[8] Aslund, O. & Skans, O.N. (2012). Do anonymous job application procedures level the playing field? Industrial and labor relations review, 65(1), 82-107. Aslund and Skans show that anonymous application procedures (AAP) helped women to advance but note that individuals of ethnic minorities were equally disadvantaged in terms of job offers under AAP and conventional systems.

[9] Bohnet, 2016, p. 135-137; Bohnet, I., van Geen, A., & Bazerman, M. (2016). When performance trumps gender bias: Joint vs. separate evaluation. Management Science, 62(5), 1225-1234.

[10]Volubility: Brescoll, V. L. (2011). Who takes the floor and why: Gender, power and volubility in organizations. Administrative Science Quarterly, 56(4)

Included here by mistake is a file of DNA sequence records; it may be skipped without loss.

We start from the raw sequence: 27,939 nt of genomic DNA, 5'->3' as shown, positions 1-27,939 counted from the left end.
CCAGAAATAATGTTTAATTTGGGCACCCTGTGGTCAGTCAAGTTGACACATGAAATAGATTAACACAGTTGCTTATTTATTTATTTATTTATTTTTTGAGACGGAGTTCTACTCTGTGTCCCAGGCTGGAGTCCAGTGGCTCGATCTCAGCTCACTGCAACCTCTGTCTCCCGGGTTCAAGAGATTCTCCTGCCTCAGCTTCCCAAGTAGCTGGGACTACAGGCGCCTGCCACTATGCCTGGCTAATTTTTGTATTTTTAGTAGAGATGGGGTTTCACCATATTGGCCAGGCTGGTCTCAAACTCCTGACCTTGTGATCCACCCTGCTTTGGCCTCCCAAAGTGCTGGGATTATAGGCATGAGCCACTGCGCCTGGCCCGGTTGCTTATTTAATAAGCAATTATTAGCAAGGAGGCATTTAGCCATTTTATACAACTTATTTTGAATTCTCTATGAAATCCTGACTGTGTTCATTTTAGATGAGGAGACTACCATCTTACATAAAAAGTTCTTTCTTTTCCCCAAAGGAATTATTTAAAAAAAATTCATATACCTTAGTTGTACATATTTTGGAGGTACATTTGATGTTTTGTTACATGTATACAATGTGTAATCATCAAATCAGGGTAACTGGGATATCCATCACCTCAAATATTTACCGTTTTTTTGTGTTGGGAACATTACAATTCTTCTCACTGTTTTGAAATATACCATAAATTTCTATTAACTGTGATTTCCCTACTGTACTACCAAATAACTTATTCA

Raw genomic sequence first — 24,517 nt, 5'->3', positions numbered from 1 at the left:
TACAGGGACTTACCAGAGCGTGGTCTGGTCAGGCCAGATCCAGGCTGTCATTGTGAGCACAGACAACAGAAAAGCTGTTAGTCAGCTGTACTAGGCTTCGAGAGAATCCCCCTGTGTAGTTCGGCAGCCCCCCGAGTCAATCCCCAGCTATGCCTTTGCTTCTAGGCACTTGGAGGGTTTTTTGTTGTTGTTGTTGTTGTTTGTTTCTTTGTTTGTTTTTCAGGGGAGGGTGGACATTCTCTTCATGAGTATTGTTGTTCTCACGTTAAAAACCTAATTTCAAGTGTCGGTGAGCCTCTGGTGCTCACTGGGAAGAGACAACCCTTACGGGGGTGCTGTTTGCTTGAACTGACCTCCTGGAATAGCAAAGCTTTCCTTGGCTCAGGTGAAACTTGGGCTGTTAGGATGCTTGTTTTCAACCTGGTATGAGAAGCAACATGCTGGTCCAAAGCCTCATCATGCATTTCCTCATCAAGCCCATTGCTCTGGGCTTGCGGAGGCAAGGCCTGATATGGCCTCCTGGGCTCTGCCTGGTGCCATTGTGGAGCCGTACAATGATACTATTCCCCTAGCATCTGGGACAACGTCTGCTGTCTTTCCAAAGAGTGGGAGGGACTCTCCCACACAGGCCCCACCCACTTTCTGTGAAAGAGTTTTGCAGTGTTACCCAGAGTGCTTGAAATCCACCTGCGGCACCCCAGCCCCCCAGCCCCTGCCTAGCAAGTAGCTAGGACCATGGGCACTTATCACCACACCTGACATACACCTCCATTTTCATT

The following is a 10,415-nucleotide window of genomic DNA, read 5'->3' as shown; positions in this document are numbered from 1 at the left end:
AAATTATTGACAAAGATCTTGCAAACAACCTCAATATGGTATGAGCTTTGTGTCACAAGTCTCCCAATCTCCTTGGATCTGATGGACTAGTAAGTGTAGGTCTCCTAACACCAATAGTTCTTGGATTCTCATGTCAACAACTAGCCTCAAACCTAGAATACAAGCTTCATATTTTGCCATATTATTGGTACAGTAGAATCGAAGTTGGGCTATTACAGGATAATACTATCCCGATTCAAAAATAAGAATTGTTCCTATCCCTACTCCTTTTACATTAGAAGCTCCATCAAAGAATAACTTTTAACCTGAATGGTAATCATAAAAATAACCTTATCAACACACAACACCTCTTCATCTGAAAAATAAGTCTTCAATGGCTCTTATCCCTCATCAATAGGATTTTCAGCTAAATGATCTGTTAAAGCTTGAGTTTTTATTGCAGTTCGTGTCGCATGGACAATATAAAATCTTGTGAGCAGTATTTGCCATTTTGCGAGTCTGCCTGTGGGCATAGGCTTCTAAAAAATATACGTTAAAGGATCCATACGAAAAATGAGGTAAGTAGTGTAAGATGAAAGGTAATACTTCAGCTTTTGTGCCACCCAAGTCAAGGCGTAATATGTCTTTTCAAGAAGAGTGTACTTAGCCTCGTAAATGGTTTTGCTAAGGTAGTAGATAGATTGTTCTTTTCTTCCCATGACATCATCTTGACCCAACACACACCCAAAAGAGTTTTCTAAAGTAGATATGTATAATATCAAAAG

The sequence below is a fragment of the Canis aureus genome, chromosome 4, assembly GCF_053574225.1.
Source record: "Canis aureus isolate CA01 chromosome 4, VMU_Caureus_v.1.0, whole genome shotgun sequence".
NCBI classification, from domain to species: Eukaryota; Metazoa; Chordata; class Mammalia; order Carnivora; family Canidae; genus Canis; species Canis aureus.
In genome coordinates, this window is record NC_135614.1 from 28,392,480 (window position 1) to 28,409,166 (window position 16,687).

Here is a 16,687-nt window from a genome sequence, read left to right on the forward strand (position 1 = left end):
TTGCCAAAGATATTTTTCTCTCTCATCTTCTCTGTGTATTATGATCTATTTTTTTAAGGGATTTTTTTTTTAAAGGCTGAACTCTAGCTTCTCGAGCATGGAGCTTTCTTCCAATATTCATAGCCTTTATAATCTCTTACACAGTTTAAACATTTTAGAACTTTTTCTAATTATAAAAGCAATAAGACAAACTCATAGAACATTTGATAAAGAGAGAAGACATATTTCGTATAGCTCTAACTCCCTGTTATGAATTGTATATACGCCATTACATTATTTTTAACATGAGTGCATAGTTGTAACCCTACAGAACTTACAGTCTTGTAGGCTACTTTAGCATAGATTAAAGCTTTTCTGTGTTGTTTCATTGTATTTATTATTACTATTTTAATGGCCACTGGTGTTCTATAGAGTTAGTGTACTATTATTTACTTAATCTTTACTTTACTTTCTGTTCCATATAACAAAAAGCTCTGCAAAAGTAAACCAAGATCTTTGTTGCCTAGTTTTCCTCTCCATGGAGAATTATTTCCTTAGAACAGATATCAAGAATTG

[11] Brescoll, V. L., & Uhlmann, E. L. (2008). Can an angry woman get ahead? Status conferral, gender, and expression of emotion in the workplace. Psychological Science, 19(3), 268-275. Women’s anger runs counter to societal expectations, and they therefor suffer negative consequences for displays of emotion in the workplace, while men are accorded benefits for similar behavior.



  • 2 November 2017

By Debra Clawar

Debra Clawar is the Managing Partner of Thrive Consulting Group GmbH based in Basel, Switzerland. Thrive focuses on gender equity solutions consulting, high performance teamwork and executive coaching. Debra has a deep professional and academic background in clinical social work, leadership and organizational development, combined with talent management and diversity...